Hodson said festival vendors are encouraged to engage the crowd, such as Daniel Vogt, of Sheridan, Illinois, who portrayed a pioneer and demonstrated buckskin stripping and tanning, and brothers Bruce and David Vasa, of Chicago, who portrayed two French militia men in the 1750s.

River festival shows growth heading into 9th year
By Amy Lavalley
August 24, 2016, 11:48 AM

The ninth annual Aukiki River Festival kicks off Saturday with a step back in time that includes a live re-enactment of a bit of Civil War history.


The festival takes place Saturday and Sunday at the Kankakee Valley Historical Society’s property on Baums Bridge Road outside of Kouts, also the site of Collier Lodge and along the Kankakee River.
The last couple years, we’re up to around 3,000 (attendees),” said John Hodson, president and founder of the historical society, which puts on the festival. “We’re pleased with that.”
The event also coincides with the 40th annual Kouts Pork Fest on Saturday, held in downtown Kouts, as it has for the past several years.
“That’s what the idea is, to have people go out to Pork Fest and head out to our place for a while,” Hodson said.

Fort Tassinong Muzzleloaders

The Aukiki River Festival spans several hundred years of the history of the people who lived along the Kankakee River. The festival includes Native American, French voyageur, French and American Colonial, British military and Civil War re-enactors, among others.
“We start as early as people started living here to 1930, and that’s about our cut-off,” Hodson said. “A lot of (historical) societies have served a narrow view and ours is very wide.”
The festival attracts visitors because of that view, he said, as well as conservation groups because their work goes hand-in-hand with preserving the Kankakee River.
The event also includes a re-enactment of Confederate spy John C. Brain’s crossing at Baum’s Bridge, which occurs at 2 p.m. on both days of the festival.

Traders Row

Brain, according to Hodson, passed through the area in September 1861 on a mission to carry dispatches to Confederate officials in Montreal and recruit volunteers along the way.
Brain was captured here by the 9th Indiana Volunteer Infantry Regiment and transported to their camp in LaPorte but escaped before he could be imprisoned.
“I just think it’s a great piece of history,” Hodson said, adding he came up with the idea. “It’s something new to keep the festival fresh.”
Post-Tribune columnist Jeff Manes will narrate the re-enactment, Hodson said.
Kouts area events this weekend
The Aukiki River Festival takes place from 9 a.m. to 5 p.m. Saturday and from 10 a.m. to 4 p.m. Sunday at 1097 Baums Bridge Road, Kouts. Proceeds from the festival benefit the Kankakee Valley Historical Society’s restoration projects.

River festival an annual history lesson

By Amy Lavalley
Chicago Tribune

Happy Pioneer Girl

The Hanselman family has a tradition now in its fifth year.
The Wheatfield clan goes to Kouts Pork Fest, and then heads to the Aukiki River Festival before going home.
They followed that tradition Saturday, wandering around the river festival, along the bank of the Kankakee River, with their three kids, ages 7, 4 and 7 months, in tow.
“It’s more educational toward the kids. It shows them how it used to be,” Troy Hanselman said of the event, which features re-enactors covering a span of hundreds of years.
“And they like the demonstrations that they do,” Michelle Hanselman said. “It’s very family-friendly.”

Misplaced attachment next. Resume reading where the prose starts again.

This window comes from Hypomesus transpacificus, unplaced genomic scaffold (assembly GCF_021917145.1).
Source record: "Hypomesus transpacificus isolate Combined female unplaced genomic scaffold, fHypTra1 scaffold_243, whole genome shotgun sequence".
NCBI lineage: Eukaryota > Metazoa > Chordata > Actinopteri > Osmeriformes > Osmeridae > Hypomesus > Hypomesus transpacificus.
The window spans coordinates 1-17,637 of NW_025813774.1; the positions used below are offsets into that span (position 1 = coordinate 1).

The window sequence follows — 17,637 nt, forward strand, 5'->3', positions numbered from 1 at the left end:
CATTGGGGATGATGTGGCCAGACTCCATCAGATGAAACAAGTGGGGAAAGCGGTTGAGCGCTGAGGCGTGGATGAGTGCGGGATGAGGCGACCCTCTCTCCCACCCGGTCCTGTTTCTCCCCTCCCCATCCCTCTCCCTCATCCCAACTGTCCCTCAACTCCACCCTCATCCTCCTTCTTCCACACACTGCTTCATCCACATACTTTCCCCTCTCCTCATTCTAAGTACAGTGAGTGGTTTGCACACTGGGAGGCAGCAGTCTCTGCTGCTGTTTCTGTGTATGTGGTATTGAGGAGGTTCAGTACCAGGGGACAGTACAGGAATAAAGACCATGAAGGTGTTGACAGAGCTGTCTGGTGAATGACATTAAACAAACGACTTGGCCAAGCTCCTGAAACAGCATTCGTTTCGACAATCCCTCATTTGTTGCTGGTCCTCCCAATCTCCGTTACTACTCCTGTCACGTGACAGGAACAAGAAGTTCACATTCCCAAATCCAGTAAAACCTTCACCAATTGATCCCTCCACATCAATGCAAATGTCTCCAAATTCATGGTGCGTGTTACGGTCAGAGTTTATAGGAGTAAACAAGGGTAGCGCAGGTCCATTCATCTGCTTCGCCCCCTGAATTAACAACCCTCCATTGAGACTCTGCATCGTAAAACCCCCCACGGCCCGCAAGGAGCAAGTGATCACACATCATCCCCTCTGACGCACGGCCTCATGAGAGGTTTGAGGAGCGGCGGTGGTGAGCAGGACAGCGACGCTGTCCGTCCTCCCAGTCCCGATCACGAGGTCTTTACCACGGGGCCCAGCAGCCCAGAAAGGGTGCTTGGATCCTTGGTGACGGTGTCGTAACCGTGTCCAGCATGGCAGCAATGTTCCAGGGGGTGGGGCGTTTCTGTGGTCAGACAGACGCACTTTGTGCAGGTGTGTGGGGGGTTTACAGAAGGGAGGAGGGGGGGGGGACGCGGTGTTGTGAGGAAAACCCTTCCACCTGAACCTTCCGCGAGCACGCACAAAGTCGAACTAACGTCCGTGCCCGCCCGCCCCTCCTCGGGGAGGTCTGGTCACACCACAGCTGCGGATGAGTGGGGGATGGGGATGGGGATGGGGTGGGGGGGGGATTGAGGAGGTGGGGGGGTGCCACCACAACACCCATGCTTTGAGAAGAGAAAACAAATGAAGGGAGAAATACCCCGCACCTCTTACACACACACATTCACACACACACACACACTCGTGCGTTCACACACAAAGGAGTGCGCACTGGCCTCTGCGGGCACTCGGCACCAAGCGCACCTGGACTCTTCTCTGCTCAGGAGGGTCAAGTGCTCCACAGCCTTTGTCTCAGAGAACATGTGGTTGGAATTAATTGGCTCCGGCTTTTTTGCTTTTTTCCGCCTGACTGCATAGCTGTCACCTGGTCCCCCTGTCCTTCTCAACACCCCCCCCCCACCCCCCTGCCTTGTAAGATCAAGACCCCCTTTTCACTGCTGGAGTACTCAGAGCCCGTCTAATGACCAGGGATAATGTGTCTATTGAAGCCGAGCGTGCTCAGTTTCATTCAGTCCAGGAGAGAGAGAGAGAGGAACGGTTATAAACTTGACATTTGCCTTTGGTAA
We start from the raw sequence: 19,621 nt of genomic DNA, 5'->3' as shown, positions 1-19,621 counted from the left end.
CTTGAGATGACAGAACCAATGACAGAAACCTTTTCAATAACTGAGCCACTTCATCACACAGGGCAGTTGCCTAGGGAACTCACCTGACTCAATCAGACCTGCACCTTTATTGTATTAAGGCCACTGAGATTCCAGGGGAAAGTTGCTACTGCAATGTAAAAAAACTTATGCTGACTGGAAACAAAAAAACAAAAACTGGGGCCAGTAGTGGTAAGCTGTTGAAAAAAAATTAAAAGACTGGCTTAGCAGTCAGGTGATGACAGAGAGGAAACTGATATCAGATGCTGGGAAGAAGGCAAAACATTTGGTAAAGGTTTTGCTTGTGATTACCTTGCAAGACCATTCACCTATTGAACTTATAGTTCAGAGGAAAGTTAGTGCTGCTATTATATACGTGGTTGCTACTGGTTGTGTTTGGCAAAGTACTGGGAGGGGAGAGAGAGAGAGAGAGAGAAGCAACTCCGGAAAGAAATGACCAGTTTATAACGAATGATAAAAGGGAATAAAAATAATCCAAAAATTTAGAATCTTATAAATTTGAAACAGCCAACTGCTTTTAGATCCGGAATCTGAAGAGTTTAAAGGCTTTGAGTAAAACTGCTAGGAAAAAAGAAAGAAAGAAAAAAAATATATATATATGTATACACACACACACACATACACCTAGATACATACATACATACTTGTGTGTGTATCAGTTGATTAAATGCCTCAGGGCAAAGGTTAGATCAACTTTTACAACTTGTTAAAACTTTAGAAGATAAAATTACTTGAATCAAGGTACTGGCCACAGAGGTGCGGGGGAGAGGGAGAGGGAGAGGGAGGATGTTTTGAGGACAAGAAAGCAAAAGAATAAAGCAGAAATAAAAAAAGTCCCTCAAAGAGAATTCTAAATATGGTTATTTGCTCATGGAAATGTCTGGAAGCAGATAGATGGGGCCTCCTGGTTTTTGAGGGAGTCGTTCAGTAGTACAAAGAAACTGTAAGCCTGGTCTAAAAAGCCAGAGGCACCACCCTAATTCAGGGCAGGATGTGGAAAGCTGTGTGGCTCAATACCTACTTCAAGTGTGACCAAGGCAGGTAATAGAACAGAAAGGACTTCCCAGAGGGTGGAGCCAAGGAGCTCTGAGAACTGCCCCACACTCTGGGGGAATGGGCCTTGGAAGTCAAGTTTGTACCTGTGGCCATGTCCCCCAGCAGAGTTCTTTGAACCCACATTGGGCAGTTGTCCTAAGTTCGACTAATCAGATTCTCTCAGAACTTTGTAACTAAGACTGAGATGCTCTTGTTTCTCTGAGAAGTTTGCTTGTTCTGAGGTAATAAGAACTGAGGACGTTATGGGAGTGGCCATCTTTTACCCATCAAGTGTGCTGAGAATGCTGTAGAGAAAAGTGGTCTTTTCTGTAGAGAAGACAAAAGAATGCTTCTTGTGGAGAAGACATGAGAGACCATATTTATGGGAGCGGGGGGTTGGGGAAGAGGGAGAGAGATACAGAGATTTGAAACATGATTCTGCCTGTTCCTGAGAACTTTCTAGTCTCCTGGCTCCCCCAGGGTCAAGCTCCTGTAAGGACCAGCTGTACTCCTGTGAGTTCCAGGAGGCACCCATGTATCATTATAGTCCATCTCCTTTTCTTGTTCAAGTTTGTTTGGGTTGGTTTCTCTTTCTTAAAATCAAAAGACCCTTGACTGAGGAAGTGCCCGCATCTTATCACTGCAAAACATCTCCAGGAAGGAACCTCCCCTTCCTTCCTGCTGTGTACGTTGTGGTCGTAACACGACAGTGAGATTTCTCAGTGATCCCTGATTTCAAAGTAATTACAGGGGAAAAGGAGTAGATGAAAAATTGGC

This was the ninth year for the festival, which continued Sunday and for the first time included the re-enactment of the capture of a Civil War spy.

Colonial Family Campsite

In addition to offering an educational opportunity for its visitors, the festival also provides exposure for the Kankakee Valley Historical Society and the work it’s doing, said John Hodson, the society’s president and founder.
That work includes rebuilding the Linden Cabin, which formerly was in what’s now the Indiana Dunes National Lakeshore and dates back to the 1860s, and restoring Collier Lodge, an old hunting inn from the late 1800s and early 1900s that drew a wide array of dignitaries and politicians during its heyday.
A teacher from Ivy Tech recently learned about the Linden Cabin and wants to take a look and possibly get a class involved to do some of the work, Hodson said, adding the festival potentially could draw other volunteers.

Tomahawk Demonstration

“That’s what I’m always hoping for,” he said. “You keep plugging away to get your name out there.”
Daniel Vogt, of Sheridan, Ill., demonstrated a technique called brain tanning, which uses the brain of a deer mixed with water to tan the animal’s hide.
The process also requires rubbing the skin as it dries to bring up the nap of the hide and smoking it to preserve it and bring out a rich, brown color.
Vogt, who said his time period was the late 1700s, described the labor-intensive process and said he’s been a re-enactor since 1998, although this was his first time at the river festival.
“Two hundred years ago, they kept the skin, and the meat went to waste,” he said, adding the tanned hide would have been used for clothing, worn by Native Americans before their contact with Europeans, and by Europeans who did not have enough money to buy cloth.


Also at the festival for the first time was Lori Falk of Hobart, who said she likes historical re-enactments but has only been to a few of them.
“I’m enjoying listening to people talk about the history. I think it’s kind of cool,” she said.
Amy Lavalley is a freelance reporter for the Post-Tribune.
Copyright © 2017, Chicago Tribune



Jessica Nunemaker aka “Little Indiana” travels the length and breadth of Indiana investigating festivals and other events for her television, newspaper and blog travelogue. In 2013 she visited our Aukiki River Festival and listed it the best small festival in Indiana. Go here to read her thoughts about our festival: